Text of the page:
9/7/13

An Unlikely Survivor: Brut 33



This isn't going to be a long, in-depth post about formula changes between the different vintages of Brut 33. I just thought I'd mention that I recently happened across an old 1970's bottle of Brut 33 at an estate sale, and for a few bucks I grabbed it. Contrary to what people think, Brut 33 was never discontinued. The original Brut cologne used to be sold at a higher concentration (from the sixties through to the mid-seventies), and then Brut 33 arrived in '75 and turned out to be a success. Fabergé discontinued the Brut 33 label, but kept the formula and swapped out the original cologne for the lighter "splash-on," presumably thinking no one would notice. Few did. Brut 33, now simply called Brut, continued to sell just fine, as it does today.

Then Idelle Labs pared the formula down further and released a new "Splash-On." The difference between the old and new Brut 33 is negligible. In fact, there is almost no difference at all, save for a slightly dirtier musk in the older vintage. But get this - I smell plastic in the old version, which seems to account for its sooty vibe. I don't get any plastic in the new version, and the new stuff is definitely cleaner and brighter. I seriously think that these mass-marketed colognes have been chemically improved to allow containment in plastic without suffering from scent contamination, a theory bolstered by the fact that they're now housed in clear plastic, which exposes the fragrances to light. My aftershaves haven't turned, despite being exposed to light over the course of several years, so something's up. P&G's decision to house Old Spice in opaque plastic did not adversely change that scent, either.

My only complaint is that the Fabergé bottles look better than Helen of Troy's. You can see in the picture above that Brut 33 from 1975 has an eye-catching look, with a nice shade of dark green, and a silver cap. The eyesore behind it looks more like mouthwash, as Luca Turin pointed out in The Guide, and couldn't be any uglier. If their design division buckled down and revamped the original bottle aesthetic, slimmed it back down, made the green brighter (to reflect the nature of the scent), and brought back the silver cap, even Brut 33 would look dignified again. At the end of the day, it's a fragrance for haggard, war-torn police officers and doctors, and could use a better uniform of its own.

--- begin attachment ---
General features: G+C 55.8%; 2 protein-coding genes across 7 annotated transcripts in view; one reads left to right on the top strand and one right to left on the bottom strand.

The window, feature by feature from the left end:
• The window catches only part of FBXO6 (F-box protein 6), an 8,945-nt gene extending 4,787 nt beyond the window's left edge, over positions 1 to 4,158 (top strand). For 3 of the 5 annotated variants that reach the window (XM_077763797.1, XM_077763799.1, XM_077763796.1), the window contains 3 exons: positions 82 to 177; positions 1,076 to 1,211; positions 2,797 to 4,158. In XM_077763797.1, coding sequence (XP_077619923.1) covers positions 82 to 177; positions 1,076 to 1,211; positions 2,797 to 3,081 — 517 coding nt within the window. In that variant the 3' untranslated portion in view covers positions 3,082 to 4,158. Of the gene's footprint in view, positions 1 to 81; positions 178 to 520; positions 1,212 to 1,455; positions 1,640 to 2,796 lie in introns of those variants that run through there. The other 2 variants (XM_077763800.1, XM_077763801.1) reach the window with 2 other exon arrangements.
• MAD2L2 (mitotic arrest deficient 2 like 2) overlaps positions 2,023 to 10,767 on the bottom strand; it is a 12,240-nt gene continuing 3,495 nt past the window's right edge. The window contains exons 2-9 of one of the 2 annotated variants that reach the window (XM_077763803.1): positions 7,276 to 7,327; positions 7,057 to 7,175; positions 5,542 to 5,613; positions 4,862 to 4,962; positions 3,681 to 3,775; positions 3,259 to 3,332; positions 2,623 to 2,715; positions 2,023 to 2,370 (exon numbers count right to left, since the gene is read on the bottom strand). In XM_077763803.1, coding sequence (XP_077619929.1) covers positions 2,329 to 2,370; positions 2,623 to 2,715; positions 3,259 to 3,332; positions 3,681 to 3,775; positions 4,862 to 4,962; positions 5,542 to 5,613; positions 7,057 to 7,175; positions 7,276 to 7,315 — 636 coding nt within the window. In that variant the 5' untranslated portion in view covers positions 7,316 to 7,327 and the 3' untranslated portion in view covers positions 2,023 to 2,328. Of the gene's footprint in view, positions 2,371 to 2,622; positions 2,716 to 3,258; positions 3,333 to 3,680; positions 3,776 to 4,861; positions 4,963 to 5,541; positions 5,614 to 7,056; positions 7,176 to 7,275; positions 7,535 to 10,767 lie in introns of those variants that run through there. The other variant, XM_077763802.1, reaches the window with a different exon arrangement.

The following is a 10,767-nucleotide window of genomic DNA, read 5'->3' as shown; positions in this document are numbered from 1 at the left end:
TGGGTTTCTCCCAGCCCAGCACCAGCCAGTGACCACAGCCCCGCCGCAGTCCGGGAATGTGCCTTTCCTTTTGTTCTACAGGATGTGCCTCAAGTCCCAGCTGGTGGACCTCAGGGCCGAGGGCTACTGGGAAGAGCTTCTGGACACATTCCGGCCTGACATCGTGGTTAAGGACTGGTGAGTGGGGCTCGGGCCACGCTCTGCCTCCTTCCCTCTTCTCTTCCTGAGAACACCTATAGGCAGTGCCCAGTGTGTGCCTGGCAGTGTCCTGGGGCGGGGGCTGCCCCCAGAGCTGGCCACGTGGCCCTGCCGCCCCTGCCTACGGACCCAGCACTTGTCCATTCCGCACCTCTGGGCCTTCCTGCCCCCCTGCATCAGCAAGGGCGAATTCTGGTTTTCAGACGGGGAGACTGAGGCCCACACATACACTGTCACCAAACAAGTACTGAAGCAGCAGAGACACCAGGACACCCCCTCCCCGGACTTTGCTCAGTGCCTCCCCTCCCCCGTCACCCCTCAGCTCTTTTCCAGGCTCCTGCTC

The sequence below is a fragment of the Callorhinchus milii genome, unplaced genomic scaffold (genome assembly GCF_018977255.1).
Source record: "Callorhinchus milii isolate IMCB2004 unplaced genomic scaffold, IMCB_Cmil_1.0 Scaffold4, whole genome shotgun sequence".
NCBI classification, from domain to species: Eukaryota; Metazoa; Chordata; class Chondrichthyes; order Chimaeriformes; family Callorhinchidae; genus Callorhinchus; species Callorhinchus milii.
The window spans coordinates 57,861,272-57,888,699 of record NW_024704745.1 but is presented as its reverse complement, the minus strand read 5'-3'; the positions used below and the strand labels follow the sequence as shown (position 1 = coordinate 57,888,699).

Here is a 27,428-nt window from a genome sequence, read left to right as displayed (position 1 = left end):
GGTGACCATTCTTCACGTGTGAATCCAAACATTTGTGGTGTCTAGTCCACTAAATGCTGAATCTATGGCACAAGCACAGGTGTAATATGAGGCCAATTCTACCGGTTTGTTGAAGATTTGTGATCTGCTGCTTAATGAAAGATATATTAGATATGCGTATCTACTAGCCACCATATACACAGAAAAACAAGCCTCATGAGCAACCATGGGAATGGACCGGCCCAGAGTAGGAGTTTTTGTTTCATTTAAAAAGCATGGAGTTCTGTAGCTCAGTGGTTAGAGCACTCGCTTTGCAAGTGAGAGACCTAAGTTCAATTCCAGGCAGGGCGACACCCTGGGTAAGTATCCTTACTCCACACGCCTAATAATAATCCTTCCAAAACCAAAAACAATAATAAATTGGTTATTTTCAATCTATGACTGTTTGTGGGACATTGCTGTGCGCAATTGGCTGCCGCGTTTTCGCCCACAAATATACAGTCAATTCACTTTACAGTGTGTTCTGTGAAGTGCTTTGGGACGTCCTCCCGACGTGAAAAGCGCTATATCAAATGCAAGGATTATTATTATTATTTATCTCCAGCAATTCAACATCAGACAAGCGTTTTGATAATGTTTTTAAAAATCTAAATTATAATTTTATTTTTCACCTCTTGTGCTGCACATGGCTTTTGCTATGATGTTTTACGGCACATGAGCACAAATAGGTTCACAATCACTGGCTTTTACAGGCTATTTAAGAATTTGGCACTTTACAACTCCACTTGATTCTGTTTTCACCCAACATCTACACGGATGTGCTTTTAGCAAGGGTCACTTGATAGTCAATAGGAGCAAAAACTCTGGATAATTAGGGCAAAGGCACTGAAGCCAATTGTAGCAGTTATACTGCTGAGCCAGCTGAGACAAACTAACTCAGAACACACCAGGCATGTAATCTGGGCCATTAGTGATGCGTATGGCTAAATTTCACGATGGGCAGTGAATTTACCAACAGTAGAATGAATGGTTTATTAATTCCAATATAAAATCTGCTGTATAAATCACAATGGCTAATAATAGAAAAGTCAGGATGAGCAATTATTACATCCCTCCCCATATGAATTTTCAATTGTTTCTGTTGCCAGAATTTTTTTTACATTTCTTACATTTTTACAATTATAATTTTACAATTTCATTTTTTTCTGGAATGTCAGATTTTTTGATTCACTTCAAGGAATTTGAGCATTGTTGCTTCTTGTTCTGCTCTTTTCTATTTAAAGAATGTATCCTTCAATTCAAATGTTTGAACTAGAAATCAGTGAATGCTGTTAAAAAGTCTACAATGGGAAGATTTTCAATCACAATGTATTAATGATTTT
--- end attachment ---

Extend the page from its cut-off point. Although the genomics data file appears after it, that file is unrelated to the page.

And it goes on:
3 comments:

  1. I've been getting my daily Brut nostalgia courtesy of the shower gel which smells fantastic!

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  2. BTW what are your thoughts on Blue Stratos Bryan?

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    1. well Marcus, I can tell you my thoughts on Blue Stratos, but not on how Blue Stratos smells, because I have never smelled Blue Stratos, and this ties into my thoughts on it. I think Blue Stratos is a mediocre fougere that was many years ago a popular drugstore scent, in line with Brut, but only really sold in Europe. I think the fact that Blue Stratos was a popular 20th century European drugstore fougere makes it a rare item in 2013, and that its rarity is what makes it desirable to people, and of course perfect in the eyes of someone like Luca Turin. I think that if Blue Stratos were as ubiquitous as Old Spice and Brut are today, and if Blue Stratos could easily be found at drugstore prices in drugstores here in America (and in Europe), Blue Stratos would not be anything too remarkable to anyone, and would simply be another good inexpensive fougere. It would have gotten two stars in The Guide like Brut did. Luca Turin would not have sung its praises. And we would not be talking about it under an article about Brut 33, but would discuss it under an article about Blue Stratos instead.

      All sardonic wit aside, I'll say that if I can ever find an affordable bottle of Blue Stratos cologne, I will buy it without hesitation, and write up a review immediately.

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